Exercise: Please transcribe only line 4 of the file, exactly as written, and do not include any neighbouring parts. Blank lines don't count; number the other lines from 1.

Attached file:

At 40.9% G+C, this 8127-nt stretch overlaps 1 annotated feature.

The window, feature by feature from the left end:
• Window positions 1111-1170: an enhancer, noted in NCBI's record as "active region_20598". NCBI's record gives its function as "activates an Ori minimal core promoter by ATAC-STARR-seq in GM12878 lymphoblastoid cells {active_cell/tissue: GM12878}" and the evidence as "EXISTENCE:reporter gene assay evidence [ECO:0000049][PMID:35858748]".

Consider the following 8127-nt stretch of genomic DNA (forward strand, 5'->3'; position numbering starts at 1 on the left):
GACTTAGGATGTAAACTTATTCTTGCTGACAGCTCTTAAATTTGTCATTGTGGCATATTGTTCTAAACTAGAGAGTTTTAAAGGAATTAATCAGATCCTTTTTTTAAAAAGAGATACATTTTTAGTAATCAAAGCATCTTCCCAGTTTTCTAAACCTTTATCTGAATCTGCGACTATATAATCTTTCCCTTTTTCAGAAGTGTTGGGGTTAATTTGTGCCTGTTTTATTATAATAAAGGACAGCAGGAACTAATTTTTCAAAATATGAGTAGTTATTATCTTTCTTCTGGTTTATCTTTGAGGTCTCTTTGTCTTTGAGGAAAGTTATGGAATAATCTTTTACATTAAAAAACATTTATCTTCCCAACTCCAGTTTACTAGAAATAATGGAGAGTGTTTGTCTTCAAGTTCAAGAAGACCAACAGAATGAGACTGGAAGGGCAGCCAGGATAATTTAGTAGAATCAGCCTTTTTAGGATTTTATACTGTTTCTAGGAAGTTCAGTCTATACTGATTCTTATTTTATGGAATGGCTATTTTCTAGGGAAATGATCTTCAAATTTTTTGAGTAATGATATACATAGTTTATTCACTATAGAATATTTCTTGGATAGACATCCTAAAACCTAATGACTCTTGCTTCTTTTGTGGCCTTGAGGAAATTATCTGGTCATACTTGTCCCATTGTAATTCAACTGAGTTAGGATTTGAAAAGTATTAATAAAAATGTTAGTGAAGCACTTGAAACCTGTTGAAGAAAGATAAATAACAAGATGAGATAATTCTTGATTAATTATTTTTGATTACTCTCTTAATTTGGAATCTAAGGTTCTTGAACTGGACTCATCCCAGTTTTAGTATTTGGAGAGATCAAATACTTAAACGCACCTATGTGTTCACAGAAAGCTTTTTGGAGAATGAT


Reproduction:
Consider the following 8127-nt stretch of genomic DNA (forward strand, 5'->3'; position numbering starts at 1 on the left):